Recently, a New York Times article on widowhood cited a U.S. Census Bureau statistic that stopped me in my tracks. Roughly 34% of women over the age of 65 were widows in 2016, compared to only 12% of men. That’s right, if you’re female and over the age of 65, about one-third of you and your close female friends are likely to have lost a spouse. (NYT, 4/11/19, “You’re a Widow, Now What?”)
I am turning 60 this year and so are many of my girlfriends. The age of 65 used to feel so far off, but it’s not anymore. It’s hard to think about one-third of us losing our partners in the coming decade. But the reality is that some of us will. As a financial advisor, I’ve had the honor of working with many widows over the last decade. What I see most of the time is a sad story that just keeps repeating itself.
A woman loses her spouse, and at the most vulnerable time of her life, she is thrust into the role of chief financial officer for her household, with perhaps no prior training or preparation. Still grieving, she may be besieged by family, friends and outside sales people who will try to convince her to make financial decisions that she might not be emotionally ready or able to make. This leaves her feeling scared, overwhelmed, daunted by the task of sorting out her husband’s estate, and bewildered by whether or not she can afford the lifestyle that she and her husband once had together.
Nothing can truly prepare any of us for losing a beloved spouse, but there are things that women can do now to ensure that when and if the time comes, she will be able to make the transition to widowhood much easier. I’d like to outline five of the most important ones here.
- If you and your husband are working with an advisor, make sure you are comfortable working with that advisor. If you haven’t been attending meetings with the advisor, now is the time to start. Go to meetings, ask questions, understand what assets you have, and how they are being managed. Make sure that your advisor respects your part in the relationship, and is someone that you feel comfortable communicating with. Don’t be afraid to speak up and tell your spouse if you don’t like your advisor. It’s better to find a new advisor together now, and have your spouse help to find that person, than to have to do it alone once your spouse is gone.
- Know what you have, and where it’s held. You and your spouse should have a readily accessible list of your assets at all times. The list should include account numbers, where the account is held (name of bank or brokerage), approximate value and login credentials for accessing that account online. If you’re working with an advisor, she should be updating this inventory for you at least once a year.
- Maintain a list of login credentials for accessing financial assets that you and your spouse own. Keep the list in a safe place that both you and your partner can easily access and update whenever you change a password. Better yet, both you and your partner could use a password management app on your respective phones. Be sure to share your phone password with your spouse, and vice versa. That way, if your spouse dies, you can get into their phone and use the password management app.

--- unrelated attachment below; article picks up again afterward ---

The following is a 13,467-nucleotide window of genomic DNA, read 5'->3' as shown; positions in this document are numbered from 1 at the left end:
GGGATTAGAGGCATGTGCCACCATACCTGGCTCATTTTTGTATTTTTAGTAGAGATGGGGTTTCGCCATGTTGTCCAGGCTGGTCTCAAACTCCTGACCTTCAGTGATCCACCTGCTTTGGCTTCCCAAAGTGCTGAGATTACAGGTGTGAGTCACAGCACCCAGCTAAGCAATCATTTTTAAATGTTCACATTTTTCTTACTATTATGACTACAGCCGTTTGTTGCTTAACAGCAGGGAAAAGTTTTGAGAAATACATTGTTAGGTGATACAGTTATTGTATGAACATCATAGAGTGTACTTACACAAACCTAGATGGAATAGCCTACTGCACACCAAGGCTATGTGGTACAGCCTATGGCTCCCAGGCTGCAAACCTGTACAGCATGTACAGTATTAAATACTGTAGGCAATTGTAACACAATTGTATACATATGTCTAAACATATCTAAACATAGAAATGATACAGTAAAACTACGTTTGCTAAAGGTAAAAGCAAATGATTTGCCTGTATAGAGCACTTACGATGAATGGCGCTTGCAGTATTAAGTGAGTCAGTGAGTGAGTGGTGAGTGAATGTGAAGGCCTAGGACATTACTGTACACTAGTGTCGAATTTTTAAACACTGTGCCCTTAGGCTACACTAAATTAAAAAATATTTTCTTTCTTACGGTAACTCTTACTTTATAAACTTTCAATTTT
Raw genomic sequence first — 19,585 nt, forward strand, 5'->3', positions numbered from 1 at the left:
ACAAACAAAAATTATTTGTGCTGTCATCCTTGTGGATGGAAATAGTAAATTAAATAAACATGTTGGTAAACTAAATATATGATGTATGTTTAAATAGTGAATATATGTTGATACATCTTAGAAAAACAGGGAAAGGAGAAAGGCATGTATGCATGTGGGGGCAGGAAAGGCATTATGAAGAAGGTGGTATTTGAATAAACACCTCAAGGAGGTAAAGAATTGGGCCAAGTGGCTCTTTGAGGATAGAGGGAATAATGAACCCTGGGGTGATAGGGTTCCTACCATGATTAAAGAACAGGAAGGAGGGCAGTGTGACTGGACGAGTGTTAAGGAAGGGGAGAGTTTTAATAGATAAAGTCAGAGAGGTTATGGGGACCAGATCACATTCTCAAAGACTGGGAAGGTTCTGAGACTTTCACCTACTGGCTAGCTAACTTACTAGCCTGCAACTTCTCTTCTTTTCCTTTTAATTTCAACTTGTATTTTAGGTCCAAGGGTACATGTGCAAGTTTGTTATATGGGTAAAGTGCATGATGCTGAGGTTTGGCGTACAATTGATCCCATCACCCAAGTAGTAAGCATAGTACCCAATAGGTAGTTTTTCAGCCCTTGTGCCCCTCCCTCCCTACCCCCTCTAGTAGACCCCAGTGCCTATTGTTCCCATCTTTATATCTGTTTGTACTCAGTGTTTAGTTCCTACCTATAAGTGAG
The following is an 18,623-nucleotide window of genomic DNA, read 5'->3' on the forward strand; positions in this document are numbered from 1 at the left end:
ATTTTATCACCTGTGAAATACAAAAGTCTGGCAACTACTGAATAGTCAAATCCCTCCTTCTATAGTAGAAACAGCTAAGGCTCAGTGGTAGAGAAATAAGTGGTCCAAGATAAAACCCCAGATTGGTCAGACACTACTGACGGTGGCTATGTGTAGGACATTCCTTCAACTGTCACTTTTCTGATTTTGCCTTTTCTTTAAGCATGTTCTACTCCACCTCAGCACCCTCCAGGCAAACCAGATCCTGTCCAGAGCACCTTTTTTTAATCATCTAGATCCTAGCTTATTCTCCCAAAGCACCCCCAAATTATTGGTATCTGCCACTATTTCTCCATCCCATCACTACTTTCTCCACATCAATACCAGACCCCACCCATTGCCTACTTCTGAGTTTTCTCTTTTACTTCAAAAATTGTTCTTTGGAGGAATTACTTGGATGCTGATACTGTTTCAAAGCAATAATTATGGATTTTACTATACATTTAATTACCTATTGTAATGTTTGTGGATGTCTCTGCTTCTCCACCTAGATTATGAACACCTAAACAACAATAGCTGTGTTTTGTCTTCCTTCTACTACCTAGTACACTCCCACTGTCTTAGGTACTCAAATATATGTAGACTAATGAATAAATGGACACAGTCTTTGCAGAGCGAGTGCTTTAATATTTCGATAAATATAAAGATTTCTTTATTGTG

- Set up an estate plan. If you are working with an advisor, a good one will tell you that this is the first step to becoming properly prepared for a spouse’s death. Having a will is not the same as having an estate plan. An estate plan includes a will, but also includes powers of attorney for healthcare and property, and may include living or testamentary (at death) trusts. A good estate-planning attorney will work with you to prepare these documents, and will follow up and help you re-title assets and re-name beneficiaries on your financial assets. A good estate plan can help you avoid probate, which can be lengthy and expensive, and may tie up assets that you might need to live on. A will does not avoid the probate process, but properly established trusts can.
- Consolidate, consolidate, consolidate. When you take an inventory of your assets, do you notice that you have assets all over the place and with more than two custodians (i.e., Fidelity, Schwab)? Do you have more than two to three bank accounts? Do you own stock in physical stock certificate form? If you answered yes to any of the above, now is the time to start consolidating your assets. This will not only make tracking your investments and how they are performing much easier, but will also make the process of re-titling assets and managing things when one spouse dies much simpler. There is no reason to hold stock in certificate form anymore, so get those stock certificates to a broker who will keep them at a financial institution. Going through this process after a spouse dies can be a lengthy and complicated and taking care of it now can help simplify things later. Ask your advisor for help with consolidating assets, and if you aren’t working with one, now might be the time to consider doing so.
Set a goal for yourself to work on some of these steps this next year, and set a timeline for achieving each step. You and your spouse will be better for it, and you’ll probably sleep better at night knowing that you’ve made things easier for each other going into your senior years.
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